Today we explored more of the science aspect of our class, learning more about the life cycle of the milkweed plant, experimenting with water flow by building a dam, and doing water tests to determine the health of the stream we were playing in. Last week we learned about the land artist Ashley Kidner (whom we plan to revisit next week) and how his work has an environmental message and tells the story about the geology of an area, the plight of a species or the importance of a plant and its role in an ecosystem. In order to build on our connections to the land in order to recreate our own land art, we explored a new habitat here at Irvine, the stream. Before spending time at the stream doing our engineering projects and experiments, we investigated the meadow and the milkweed pods that are now bursting with fluff and seeds.
Rewinding back to the very beginning of class we got a special visit from some of our co-worker’s baby quails. One of the species she raises is actually native to Maryland, the Bobwhite. The Bobwhite quail have seen their numbers decline all over the country, mostly due to habitat loss. They’re also very vulnerable to predators since they aren’t able to fly. They can flutter up into the air and fly very short distances but they must land again right away, making it hard for them to escape. Their habitat requirements can be found here at Irvine, large open grassy areas where they can forage for food with readily available cover from shrubs and brambles along tree lines. The Bobwhite remains elusive here at Irvine. (Pictures of us visiting the quail can be found at the end of the post).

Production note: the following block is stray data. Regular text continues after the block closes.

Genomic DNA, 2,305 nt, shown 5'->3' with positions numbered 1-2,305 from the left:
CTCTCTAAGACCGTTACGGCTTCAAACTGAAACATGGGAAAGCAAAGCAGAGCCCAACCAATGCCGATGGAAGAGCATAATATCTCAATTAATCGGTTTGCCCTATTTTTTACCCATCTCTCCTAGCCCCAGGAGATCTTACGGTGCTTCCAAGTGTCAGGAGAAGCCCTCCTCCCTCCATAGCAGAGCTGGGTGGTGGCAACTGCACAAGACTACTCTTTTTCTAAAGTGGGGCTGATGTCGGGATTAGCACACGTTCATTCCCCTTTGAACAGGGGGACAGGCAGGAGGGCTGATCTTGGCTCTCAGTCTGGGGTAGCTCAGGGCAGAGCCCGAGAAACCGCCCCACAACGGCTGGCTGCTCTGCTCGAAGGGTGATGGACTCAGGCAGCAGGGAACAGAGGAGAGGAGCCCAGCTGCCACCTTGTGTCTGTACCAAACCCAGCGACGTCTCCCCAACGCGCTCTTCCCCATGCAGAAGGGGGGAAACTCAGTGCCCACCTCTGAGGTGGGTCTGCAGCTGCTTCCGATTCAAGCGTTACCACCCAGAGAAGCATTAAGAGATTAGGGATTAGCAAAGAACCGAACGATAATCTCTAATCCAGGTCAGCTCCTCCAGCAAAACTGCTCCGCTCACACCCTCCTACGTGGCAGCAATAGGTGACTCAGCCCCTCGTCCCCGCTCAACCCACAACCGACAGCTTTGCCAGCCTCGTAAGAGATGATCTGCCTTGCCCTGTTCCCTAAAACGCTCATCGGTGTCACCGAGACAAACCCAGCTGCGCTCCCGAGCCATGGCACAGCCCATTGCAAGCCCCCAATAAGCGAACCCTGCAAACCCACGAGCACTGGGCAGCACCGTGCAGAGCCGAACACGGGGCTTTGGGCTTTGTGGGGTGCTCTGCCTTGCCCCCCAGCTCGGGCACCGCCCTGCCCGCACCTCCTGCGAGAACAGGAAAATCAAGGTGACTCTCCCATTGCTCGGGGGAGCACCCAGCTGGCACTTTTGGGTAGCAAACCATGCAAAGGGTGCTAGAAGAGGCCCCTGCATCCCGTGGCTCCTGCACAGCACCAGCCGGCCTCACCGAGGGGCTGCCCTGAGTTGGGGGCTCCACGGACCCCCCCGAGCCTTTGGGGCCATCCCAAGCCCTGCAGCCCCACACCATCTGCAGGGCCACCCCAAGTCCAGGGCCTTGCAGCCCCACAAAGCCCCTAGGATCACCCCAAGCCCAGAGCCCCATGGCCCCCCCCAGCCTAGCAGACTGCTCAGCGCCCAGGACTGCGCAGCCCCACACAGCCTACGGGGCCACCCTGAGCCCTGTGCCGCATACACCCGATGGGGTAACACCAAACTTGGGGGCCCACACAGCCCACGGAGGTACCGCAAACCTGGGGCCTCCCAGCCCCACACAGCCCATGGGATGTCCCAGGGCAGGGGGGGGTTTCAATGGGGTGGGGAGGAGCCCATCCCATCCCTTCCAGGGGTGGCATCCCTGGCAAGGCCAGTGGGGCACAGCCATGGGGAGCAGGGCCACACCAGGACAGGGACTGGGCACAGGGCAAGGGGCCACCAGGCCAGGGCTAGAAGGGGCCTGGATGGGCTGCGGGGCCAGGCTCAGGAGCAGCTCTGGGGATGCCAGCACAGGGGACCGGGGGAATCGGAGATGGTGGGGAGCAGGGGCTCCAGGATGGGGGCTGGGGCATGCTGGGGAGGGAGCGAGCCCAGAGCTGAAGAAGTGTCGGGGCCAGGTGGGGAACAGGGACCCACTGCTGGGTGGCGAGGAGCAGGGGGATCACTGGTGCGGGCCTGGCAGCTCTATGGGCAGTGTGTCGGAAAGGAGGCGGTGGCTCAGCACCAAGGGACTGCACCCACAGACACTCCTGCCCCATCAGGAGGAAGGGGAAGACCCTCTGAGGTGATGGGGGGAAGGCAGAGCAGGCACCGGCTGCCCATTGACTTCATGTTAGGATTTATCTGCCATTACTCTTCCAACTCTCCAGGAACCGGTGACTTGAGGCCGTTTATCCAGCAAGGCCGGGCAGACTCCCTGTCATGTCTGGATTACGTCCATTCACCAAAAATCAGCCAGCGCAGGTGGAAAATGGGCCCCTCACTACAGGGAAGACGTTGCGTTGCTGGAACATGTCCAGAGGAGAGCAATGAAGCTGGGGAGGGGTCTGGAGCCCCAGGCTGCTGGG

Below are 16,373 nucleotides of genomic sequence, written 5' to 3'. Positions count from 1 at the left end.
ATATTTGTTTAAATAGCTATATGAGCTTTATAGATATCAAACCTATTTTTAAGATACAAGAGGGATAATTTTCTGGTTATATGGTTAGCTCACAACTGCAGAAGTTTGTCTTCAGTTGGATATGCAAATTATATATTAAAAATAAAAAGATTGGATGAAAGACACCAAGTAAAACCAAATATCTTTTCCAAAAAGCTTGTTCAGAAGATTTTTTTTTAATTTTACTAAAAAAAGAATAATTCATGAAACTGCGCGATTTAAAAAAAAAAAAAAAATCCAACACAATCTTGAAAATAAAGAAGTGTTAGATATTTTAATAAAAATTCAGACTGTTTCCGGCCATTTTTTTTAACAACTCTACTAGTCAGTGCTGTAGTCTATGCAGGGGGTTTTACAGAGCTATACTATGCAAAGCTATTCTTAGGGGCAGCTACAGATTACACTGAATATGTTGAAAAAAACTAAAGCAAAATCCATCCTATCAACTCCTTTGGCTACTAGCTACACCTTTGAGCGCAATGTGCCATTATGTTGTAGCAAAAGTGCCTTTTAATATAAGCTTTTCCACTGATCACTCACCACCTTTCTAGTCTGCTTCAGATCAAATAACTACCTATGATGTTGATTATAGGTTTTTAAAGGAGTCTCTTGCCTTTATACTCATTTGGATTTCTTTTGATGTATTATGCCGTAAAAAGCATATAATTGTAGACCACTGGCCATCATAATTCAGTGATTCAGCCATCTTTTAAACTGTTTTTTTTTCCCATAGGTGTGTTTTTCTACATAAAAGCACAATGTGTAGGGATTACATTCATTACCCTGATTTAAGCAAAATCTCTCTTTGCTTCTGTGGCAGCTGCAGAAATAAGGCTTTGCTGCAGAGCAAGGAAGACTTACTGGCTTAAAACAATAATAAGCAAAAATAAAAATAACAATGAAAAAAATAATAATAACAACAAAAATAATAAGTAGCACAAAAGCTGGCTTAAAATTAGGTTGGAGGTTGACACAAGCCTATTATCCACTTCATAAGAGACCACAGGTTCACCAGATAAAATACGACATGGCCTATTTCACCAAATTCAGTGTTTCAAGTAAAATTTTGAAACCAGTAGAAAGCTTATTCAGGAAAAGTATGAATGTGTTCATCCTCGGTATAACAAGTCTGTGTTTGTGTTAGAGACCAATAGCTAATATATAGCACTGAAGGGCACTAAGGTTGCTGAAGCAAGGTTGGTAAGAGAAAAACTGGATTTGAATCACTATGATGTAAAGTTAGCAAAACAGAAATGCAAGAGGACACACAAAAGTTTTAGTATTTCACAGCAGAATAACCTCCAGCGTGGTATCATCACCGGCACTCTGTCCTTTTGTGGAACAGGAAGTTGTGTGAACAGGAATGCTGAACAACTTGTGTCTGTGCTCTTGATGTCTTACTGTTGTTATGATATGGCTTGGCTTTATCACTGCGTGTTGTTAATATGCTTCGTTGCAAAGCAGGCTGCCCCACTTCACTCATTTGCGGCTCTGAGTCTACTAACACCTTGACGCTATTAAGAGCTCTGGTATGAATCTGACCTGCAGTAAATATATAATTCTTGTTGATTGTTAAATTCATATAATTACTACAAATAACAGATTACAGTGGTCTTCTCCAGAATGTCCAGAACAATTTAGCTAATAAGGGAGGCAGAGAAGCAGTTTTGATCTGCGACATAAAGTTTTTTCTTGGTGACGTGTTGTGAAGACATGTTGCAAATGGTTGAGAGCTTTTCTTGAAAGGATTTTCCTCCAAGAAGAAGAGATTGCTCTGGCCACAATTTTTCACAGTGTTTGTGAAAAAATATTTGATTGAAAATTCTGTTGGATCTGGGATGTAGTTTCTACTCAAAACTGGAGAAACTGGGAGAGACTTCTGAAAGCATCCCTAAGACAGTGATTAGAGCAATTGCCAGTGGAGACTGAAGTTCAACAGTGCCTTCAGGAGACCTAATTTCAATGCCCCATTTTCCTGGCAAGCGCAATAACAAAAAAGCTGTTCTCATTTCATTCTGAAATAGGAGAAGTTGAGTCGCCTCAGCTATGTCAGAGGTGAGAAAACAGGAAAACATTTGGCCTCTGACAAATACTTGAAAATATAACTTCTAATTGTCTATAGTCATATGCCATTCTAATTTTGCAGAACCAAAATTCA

If you would like to learn more about Bobwhite please check out the links below:
After a fun encounter with the Bobwhite quail (Jenna also had a second species of quail that isn’t native to Maryland), sharing our adventures from over the weekend, snack and a review of our intentions at the Gazebo, we visited the meadow and the bursting milkweed pods.
During one of our previous classes we learned the importance of milkweed for the survival of monarch butterflies here in Maryland and across the United States where they can be found. Milkweed (there are a variety of milkweed species) serve as a host plant for the struggling monarch. (You can learn more about monarchs in the Week 2 blog post). With the arrival of fall comes the bursting of the seed pods. The pods dry on the milkweed plant and the seeds inside literally burst out after the pod cracks open. There are roughly 250 seeds per pod and they are dispersed by the wind (a lot like a dandelion). The stalk of the milkweed also dries and falls over but the large taproot remains alive, ready to grow a new plant next year. The seeds require cold weather followed by warming weather and rain to germinate the following year. The following is a link to some information about milkweed and even how you can help by growing milkweed in your garden at home!
Some of our discoveries and observations while in the meadow were a beautiful spider in a web covered in milkweed fluff, grasshoppers on milkweed pods, and a jumping spider eating a small fly. Fiona also described the milkweed fluff and its seed as looking like a lady with a dress. Arianna performed a magic trick by stuffing her hat with milkweed fluff and revealing it in amazing fashion! Sarah Jane also noticed that some of the vines twirling around the milkweed stalks looked like the Swalevine art from Ashley Kidner last week, what a great connection! Some of us also explored an old fort build in the forest that we plan to check out again later on in fall.